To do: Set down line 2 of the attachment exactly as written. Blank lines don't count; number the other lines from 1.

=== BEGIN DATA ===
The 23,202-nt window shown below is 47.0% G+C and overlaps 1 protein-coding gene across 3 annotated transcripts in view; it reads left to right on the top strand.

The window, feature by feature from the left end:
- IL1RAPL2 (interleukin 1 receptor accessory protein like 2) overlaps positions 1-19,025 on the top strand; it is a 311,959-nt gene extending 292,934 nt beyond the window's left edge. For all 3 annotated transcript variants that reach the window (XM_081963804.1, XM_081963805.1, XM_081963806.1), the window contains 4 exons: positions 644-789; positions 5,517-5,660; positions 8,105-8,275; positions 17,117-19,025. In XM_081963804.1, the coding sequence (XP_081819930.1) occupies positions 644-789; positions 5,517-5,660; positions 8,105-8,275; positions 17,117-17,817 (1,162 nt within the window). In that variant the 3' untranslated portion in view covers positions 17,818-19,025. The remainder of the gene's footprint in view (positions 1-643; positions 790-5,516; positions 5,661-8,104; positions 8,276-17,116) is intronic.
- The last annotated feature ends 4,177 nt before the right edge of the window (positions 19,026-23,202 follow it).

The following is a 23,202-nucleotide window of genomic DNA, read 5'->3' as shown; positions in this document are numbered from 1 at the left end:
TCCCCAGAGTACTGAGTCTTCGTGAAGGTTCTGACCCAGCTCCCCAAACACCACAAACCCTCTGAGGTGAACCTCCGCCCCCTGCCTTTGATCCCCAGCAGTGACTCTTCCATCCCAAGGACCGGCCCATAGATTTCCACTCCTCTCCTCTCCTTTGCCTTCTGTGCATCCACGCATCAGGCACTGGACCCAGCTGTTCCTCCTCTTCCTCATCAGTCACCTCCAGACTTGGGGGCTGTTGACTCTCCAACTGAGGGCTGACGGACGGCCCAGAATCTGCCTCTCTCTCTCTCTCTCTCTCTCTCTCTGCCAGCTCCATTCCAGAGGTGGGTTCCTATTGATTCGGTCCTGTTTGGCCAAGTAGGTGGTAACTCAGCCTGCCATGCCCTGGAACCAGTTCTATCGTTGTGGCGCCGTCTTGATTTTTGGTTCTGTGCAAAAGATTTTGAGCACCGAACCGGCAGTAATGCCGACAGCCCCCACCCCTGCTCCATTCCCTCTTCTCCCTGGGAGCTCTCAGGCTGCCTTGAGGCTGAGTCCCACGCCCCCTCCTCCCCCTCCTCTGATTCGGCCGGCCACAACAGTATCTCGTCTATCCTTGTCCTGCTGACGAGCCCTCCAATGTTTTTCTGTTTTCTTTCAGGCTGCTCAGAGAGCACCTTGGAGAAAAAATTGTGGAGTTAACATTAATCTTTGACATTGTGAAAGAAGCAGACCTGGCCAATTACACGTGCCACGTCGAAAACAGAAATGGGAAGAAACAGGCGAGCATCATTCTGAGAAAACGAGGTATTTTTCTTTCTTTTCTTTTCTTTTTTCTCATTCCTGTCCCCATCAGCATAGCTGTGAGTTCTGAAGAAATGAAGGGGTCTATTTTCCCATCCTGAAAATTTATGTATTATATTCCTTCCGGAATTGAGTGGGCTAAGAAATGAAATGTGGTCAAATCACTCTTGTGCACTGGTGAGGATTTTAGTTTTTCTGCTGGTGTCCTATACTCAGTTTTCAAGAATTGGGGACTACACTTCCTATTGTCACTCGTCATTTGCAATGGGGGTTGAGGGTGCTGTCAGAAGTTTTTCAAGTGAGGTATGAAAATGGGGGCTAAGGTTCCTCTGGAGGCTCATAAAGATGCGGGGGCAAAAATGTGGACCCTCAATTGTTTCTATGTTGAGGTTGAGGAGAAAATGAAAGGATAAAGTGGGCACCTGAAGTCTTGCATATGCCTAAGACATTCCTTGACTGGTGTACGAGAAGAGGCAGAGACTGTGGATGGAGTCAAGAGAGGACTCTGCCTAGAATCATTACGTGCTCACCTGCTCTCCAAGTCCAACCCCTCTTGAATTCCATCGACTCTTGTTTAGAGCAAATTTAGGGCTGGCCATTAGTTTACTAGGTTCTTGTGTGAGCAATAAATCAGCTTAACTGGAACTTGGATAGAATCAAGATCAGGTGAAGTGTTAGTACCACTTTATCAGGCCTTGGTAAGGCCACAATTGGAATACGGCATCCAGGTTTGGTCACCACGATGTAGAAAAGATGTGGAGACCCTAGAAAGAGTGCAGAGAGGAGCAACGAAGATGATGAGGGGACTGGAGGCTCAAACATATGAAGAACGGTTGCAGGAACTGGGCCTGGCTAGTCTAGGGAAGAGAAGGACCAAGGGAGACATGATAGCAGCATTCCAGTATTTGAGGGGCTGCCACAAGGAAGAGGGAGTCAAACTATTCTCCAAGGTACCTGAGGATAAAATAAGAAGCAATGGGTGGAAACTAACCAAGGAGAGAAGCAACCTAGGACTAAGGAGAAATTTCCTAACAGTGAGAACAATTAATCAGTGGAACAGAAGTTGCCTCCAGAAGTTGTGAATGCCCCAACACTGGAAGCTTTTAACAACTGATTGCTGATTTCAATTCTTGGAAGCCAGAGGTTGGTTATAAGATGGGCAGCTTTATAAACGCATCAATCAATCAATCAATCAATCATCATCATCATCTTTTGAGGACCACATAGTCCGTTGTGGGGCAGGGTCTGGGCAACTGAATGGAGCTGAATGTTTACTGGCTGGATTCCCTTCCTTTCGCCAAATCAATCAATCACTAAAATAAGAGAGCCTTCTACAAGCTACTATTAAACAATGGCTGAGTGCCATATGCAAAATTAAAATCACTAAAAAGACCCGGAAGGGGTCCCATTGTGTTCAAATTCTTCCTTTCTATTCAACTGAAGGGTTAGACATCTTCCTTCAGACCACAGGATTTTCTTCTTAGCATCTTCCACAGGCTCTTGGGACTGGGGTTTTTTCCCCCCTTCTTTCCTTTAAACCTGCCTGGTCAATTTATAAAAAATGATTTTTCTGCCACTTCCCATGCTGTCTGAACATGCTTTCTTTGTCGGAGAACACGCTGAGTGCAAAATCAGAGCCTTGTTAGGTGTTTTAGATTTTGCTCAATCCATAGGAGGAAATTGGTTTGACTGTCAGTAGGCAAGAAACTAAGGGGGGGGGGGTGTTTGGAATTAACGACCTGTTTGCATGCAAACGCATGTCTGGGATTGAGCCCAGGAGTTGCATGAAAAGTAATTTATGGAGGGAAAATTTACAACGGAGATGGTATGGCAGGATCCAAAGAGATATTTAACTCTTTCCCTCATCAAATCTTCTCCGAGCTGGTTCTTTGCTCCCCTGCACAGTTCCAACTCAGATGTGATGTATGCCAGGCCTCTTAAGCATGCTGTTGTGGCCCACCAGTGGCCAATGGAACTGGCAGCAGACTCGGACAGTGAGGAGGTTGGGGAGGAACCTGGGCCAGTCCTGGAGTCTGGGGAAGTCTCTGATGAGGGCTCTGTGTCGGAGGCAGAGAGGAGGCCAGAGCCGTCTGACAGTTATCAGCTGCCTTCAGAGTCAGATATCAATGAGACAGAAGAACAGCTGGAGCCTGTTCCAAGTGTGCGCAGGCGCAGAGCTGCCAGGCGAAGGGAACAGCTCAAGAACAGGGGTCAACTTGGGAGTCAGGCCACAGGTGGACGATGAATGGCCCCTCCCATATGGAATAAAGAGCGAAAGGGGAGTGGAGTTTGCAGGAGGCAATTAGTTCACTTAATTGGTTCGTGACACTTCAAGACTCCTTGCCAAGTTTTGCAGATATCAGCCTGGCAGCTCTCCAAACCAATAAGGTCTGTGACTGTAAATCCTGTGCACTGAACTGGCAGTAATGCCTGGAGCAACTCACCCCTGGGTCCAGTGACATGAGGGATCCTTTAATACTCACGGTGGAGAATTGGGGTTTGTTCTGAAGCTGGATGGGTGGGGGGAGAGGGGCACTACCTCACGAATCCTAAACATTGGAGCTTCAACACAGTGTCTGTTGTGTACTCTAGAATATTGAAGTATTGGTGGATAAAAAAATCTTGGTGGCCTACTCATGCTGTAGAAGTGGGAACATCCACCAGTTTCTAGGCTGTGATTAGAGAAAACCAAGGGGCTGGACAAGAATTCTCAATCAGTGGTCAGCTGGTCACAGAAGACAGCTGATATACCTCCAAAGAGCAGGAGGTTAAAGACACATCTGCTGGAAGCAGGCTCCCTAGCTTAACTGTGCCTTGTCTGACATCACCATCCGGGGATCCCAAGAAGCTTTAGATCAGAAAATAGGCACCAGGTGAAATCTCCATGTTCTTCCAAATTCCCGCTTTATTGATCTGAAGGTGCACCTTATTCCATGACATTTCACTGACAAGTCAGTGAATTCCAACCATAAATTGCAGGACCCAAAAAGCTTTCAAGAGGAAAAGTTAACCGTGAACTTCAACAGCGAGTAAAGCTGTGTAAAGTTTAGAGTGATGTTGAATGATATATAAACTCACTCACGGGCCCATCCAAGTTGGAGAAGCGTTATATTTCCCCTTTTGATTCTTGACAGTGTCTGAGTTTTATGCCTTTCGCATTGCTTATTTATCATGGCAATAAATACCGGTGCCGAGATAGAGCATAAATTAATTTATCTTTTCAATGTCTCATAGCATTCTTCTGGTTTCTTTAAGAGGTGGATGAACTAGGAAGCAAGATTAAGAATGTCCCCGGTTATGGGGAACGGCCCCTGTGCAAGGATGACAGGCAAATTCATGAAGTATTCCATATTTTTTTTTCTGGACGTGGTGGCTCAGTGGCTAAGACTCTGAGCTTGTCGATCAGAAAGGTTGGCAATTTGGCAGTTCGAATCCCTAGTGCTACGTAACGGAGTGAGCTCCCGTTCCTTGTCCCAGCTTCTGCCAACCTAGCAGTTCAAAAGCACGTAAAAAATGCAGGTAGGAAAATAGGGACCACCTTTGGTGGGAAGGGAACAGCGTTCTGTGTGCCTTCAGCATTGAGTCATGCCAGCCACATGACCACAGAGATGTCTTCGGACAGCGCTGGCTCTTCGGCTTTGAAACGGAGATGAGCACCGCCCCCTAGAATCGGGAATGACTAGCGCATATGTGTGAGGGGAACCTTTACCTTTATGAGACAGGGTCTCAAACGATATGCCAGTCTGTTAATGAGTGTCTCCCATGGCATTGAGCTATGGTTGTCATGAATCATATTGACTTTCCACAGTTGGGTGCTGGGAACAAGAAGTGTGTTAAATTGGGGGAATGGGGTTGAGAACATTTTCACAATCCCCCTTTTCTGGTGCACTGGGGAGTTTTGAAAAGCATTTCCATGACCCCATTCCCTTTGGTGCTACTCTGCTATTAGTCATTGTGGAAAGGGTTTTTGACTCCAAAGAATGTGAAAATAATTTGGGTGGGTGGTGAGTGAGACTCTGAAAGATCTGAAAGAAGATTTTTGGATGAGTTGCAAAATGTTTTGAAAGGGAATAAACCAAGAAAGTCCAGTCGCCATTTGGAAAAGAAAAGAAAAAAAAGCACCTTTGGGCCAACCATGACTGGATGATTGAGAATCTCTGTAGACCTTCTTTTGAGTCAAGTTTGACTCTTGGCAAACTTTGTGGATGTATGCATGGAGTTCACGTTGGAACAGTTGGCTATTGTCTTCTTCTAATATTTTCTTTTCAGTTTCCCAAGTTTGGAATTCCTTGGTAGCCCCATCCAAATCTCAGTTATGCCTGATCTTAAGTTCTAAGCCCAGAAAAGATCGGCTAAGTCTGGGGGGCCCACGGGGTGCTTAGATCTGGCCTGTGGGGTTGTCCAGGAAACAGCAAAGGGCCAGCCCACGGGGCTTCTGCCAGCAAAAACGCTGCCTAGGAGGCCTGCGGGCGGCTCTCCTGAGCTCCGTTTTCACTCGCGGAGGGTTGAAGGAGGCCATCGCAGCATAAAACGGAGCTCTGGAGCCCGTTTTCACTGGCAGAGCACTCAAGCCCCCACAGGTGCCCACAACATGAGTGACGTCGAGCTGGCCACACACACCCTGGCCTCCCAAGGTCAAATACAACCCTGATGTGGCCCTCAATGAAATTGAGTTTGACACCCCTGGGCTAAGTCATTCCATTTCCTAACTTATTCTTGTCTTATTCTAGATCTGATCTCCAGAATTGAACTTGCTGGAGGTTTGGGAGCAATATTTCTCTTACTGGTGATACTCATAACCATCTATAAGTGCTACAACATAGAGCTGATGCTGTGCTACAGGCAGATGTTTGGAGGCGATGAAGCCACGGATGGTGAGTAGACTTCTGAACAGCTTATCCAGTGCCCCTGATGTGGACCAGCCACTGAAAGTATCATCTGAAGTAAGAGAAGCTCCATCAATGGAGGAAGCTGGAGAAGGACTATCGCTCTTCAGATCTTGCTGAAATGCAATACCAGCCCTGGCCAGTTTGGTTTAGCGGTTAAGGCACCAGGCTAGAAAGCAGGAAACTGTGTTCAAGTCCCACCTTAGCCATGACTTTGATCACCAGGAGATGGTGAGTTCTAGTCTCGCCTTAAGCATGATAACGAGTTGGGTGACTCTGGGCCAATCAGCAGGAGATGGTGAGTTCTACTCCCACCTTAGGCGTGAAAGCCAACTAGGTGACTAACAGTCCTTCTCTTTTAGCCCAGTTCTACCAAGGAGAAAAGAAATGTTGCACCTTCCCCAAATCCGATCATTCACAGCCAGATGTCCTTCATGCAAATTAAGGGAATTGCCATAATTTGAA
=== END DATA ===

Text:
The window, feature by feature from the left end: